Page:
Download: 006_John_Bunker_Rowan_Jacobsen.mp3 [25.6MB, 28:01]
ERIC WEST (Intro): Hello there! Welcome to the Cider Guide Podcast. I am your host Eric West. In this podcast I interview personalities from the wide world of apples and cider, and I think I’ve got a great interview for you this time.
This is Episode 6. There’s been a brief hiatus as I’ve been out in the orchard—like hopefully many of my listeners—picking apples, pressing apples to juice, attending various cider festivals. So I hope you’ll excuse the delay.
In this interview, I am on location at Franklin County CiderDays in Massachusetts. I had the great fortune of talking with both John Bunker and Rowan Jacobsen after their talk on Saturday morning.
John Bunker, he’s an apple expert—one of the US’s most pre-eminent cider experts. He’s based out of Palermo, Maine. There he runs his own heritage apple CSA program called Out on a Limb. He is the found of Fedco Trees, where you can order many different heirloom and cider variety apple trees. He is the driving force behind the Maine Heritage Orchard, where varieties that are indigenous to Maine are being planted, with the hopes of preserving them for future generations. And he’s also the author of Not Far from the Tree, which is a look at the apple and cider culture of Palermo, Maine—and I guess, by extension, of New England and the country as a whole.
And Rowan Jacobsen, he’s the James Beard Award-winning author of A Geography of Oysters and many other great articles and books. I first came across his work in American Terroir. But his most recent book is on apples, it’s called Apples of Uncommon Character. And he’s a very talented writer—food writer, travel writer, talking about the sustainability of our food systems.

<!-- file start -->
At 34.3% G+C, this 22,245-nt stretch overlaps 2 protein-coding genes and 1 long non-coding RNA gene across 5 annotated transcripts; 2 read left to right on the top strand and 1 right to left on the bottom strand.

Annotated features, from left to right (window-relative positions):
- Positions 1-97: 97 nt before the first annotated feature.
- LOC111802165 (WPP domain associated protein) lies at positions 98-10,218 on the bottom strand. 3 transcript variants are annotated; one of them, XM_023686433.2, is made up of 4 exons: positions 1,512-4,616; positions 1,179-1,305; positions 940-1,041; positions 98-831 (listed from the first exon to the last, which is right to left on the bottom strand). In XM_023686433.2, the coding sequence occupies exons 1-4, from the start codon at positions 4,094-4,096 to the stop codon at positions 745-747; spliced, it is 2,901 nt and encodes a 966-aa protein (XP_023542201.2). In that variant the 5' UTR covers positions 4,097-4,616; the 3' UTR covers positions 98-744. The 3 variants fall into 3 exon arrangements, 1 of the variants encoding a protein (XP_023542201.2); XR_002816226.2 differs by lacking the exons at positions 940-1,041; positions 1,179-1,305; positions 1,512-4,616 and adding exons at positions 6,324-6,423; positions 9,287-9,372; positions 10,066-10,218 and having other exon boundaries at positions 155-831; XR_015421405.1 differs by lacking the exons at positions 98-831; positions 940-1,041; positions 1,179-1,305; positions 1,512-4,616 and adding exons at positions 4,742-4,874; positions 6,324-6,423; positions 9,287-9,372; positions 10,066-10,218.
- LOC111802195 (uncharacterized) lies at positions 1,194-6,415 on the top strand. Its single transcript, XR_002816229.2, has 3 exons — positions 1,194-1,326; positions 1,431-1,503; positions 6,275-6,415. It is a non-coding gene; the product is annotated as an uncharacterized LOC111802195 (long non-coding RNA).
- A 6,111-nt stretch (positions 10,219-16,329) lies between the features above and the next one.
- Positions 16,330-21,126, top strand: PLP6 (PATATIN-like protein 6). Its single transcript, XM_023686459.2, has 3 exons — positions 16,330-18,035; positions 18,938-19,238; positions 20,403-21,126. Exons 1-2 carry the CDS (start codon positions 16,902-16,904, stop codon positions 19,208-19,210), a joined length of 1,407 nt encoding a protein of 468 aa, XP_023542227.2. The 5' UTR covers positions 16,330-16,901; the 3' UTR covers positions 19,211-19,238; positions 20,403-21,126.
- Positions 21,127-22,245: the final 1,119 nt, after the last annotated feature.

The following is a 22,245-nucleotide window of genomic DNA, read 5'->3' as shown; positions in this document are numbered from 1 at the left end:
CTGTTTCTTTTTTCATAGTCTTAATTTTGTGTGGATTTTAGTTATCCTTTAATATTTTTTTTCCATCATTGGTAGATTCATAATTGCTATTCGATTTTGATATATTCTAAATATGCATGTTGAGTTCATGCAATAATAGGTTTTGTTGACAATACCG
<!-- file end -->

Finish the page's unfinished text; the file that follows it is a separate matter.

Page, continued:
So without further ado, this is our talk at CiderDays from November 1st, 2014.
Rowan Jacobsen (L) & John Bunker (R)
ERIC WEST: It’s November 1st. We are at Franklin County CiderDays. And I’m very privileged to have two amazing, amazing authorities with me here.
On my right is John Bunker. You may know him as the founder of Fedco Trees. He is the author of Not Far from the Tree. And on my left is Rowan Jacobsen, also a very talented authority. His latest book is Apples of Uncommon Character.
Guys, thanks for being here with me today.
ROWAN JACOBSEN: Thank you.
JOHN BUNKER: Thank you.
WEST: So John, I’m going to start with you. You guys just did a talk on fruit exploration. And that is something that seems to be very near and dear to your heart. Can you talk us through a little bit about the history of apples in Maine, and why it’s necessary now to go explore for some of that fruit that was once grown in Maine?
BUNKER: Well, it’s a long history. It would have begun before 1600 when fishermen from Europe were fishing off the coast of Maine. Every ship had the apple barrel. So the apple cores, the apple seeds were deposited into the ocean, all over the islands. So off the coast of Maine you find there were orchards very early on, from seed. Planted—either on purpose or inadvertently—by the fishermen from Europe, largely from Portugal. Nobody knows a lot of the details except that we know that there were orchards very early on.